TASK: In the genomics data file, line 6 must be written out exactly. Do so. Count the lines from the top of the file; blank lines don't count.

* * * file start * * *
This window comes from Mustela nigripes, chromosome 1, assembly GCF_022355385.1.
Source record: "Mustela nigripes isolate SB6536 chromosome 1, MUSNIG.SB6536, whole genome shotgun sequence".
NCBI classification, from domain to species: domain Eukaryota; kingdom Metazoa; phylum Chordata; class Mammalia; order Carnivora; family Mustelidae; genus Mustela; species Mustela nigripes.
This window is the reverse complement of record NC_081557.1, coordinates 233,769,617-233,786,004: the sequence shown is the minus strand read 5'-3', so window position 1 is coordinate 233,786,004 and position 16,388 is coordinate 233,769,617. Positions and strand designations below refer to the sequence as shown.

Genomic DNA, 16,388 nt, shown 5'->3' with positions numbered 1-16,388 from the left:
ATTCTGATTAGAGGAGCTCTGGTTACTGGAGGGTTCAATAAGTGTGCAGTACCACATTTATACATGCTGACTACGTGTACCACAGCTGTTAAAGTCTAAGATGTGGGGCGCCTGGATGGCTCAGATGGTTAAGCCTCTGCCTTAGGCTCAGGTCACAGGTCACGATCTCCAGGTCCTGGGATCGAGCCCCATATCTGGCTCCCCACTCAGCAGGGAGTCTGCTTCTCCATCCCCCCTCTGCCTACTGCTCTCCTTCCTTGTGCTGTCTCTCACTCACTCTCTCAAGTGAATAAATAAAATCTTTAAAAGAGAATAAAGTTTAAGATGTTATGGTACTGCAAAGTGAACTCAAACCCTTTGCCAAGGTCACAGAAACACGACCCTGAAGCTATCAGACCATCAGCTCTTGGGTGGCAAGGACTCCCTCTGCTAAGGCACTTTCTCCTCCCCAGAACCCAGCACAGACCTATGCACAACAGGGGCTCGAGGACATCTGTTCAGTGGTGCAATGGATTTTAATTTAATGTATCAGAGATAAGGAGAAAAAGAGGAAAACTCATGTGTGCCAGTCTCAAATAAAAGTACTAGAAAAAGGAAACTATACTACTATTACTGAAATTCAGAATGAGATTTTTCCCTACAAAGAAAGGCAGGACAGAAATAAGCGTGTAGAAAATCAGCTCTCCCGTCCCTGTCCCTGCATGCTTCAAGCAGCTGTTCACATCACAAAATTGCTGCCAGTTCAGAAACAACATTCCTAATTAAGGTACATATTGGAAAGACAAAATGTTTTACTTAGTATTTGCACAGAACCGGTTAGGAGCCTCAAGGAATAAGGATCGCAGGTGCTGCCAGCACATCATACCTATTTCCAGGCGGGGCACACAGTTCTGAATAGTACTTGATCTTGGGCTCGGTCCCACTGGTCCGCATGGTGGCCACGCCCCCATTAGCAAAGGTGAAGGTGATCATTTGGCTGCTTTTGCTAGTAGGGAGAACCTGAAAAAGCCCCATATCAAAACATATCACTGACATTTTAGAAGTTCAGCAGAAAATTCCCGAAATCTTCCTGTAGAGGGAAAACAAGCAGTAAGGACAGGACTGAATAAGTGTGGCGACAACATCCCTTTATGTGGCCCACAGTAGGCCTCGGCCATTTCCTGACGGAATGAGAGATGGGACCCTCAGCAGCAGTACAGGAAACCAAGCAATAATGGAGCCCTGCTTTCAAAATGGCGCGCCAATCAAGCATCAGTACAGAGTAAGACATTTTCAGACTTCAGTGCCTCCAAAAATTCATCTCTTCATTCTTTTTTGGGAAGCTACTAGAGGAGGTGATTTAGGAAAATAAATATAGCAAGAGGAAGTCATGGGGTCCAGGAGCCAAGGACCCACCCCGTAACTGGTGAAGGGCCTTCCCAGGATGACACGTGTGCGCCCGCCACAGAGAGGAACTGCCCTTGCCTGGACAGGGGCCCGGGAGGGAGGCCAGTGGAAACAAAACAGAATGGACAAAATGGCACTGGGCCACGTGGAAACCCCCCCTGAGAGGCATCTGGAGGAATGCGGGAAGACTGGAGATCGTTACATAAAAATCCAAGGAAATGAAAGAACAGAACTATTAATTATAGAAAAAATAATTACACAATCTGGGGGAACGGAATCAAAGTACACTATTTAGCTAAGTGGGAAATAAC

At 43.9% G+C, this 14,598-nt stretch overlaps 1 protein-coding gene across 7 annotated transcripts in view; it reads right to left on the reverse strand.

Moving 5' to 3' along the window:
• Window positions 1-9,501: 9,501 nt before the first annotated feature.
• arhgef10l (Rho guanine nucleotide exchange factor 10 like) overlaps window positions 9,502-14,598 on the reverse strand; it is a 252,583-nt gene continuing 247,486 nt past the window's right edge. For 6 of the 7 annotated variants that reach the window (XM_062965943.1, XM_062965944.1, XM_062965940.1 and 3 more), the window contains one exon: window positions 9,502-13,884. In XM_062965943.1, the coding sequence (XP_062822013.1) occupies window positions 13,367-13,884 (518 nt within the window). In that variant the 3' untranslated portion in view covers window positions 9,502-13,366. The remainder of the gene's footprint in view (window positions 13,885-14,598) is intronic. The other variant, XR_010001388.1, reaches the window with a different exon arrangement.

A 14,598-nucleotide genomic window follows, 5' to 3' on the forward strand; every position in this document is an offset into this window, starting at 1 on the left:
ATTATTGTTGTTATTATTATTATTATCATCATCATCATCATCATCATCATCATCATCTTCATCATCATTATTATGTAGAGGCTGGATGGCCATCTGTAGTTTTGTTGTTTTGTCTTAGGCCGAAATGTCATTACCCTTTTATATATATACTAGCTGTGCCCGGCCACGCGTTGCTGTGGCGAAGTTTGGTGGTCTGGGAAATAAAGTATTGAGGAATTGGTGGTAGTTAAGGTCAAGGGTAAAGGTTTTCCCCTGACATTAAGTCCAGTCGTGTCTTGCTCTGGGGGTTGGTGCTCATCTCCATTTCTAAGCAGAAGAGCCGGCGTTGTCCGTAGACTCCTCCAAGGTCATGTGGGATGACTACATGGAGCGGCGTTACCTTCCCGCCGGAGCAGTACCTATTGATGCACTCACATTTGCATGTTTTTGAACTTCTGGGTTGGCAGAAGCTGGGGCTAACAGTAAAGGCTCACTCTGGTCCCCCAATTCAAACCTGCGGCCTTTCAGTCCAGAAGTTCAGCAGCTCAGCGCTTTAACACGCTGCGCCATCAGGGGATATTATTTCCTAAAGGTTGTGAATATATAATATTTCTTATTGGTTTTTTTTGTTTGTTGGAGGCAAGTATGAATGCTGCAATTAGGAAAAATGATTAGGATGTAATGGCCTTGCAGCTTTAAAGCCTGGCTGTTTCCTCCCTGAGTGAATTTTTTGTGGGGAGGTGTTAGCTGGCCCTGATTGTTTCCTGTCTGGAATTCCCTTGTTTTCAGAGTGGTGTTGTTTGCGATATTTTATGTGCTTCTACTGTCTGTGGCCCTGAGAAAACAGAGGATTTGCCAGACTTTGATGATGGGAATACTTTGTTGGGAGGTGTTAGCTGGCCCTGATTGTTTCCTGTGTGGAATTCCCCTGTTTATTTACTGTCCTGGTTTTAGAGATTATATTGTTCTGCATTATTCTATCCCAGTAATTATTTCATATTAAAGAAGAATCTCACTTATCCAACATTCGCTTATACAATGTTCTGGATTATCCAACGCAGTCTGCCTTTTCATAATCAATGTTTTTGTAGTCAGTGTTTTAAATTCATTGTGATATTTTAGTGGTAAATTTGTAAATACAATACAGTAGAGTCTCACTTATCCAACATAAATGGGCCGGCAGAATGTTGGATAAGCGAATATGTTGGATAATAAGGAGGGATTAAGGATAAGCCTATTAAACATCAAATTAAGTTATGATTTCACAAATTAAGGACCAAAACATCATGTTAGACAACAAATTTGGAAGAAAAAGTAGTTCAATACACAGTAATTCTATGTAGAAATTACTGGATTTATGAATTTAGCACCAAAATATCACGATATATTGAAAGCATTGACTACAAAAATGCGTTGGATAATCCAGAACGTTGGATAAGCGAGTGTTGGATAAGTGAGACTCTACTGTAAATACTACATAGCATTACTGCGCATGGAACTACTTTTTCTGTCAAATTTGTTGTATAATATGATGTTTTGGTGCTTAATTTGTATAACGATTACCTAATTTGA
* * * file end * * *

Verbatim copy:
ATTCTGATTAGAGGAGCTCTGGTTACTGGAGGGTTCAATAAGTGTGCAGTACCACATTTATACATGCTGACTACGTGTACCACAGCTGTTAAAGTCTAAGATGTGGGGCGCCTGGATGGCTCAGATGGTTAAGCCTCTGCCTTAGGCTCAGGTCACAGGTCACGATCTCCAGGTCCTGGGATCGAGCCCCATATCTGGCTCCCCACTCAGCAGGGAGTCTGCTTCTCCATCCCCCCTCTGCCTACTGCTCTCCTTCCTTGTGCTGTCTCTCACTCACTCTCTCAAGTGAATAAATAAAATCTTTAAAAGAGAATAAAGTTTAAGATGTTATGGTACTGCAAAGTGAACTCAAACCCTTTGCCAAGGTCACAGAAACACGACCCTGAAGCTATCAGACCATCAGCTCTTGGGTGGCAAGGACTCCCTCTGCTAAGGCACTTTCTCCTCCCCAGAACCCAGCACAGACCTATGCACAACAGGGGCTCGAGGACATCTGTTCAGTGGTGCAATGGATTTTAATTTAATGTATCAGAGATAAGGAGAAAAAGAGGAAAACTCATGTGTGCCAGTCTCAAATAAAAGTACTAGAAAAAGGAAACTATACTACTATTACTGAAATTCAGAATGAGATTTTTCCCTACAAAGAAAGGCAGGACAGAAATAAGCGTGTAGAAAATCAGCTCTCCCGTCCCTGTCCCTGCATGCTTCAAGCAGCTGTTCACATCACAAAATTGCTGCCAGTTCAGAAACAACATTCCTAATTAAGGTACATATTGGAAAGACAAAATGTTTTACTTAGTATTTGCACAGAACCGGTTAGGAGCCTCAAGGAATAAGGATCGCAGGTGCTGCCAGCACATCATACCTATTTCCAGGCGGGGCACACAGTTCTGAATAGTACTTGATCTTGGGCTCGGTCCCACTGGTCCGCATGGTGGCCACGCCCCCATTAGCAAAGGTGAAGGTGATCATTTGGCTGCTTTTGCTAGTAGGGAGAACCTGAAAAAGCCCCATATCAAAACATATCACTGACATTTTAGAAGTTCAGCAGAAAATTCCCGAAATCTTCCTGTAGAGGGAAAACAAGCAGTAAGGACAGGACTGAATAAGTGTGGCGACAACATCCCTTTATGTGGCCCACAGTAGGCCTCGGCCATTTCCTGACGGAATGAGAGATGGGACCCTCAGCAGCAGTACAGGAAACCAAGCAATAATGGAGCCCTGCTTTCAAAATGGCGCGCCAATCAAGCATCAGTACAGAGTAAGACATTTTCAGACTTCAGTGCCTCCAAAAATTCATCTCTTCATTCTTTTTTGGGAAGCTACTAGAGGAGGTGATTTAGGAAAATAAATATAGCAAGAGGAAGTCATGGGGTCCAGGAGCCAAGGACCCACCCCGTAACTGGTGAAGGGCCTTCCCAGGATGACACGTGTGCGCCCGCCACAGAGAGGAACTGCCCTTGCCTGGACAGGGGCCCGGGAGGGAGGCCAGTGGAAACAAAACAGAATGGACAAAATGGCACTGGGCCACGTGGAAACCCCCCCTGAGAGGCATCTGGAGGAATGCGGGAAGACTGGAGATCGTTACATAAAAATCCAAGGAAATGAAAGAACAGAACTATTAATTATAGAAAAAATAATTACACAATCTGGGGGAACGGAATCAAAGTACACTATTTAGCTAAGTGGGAAATAAC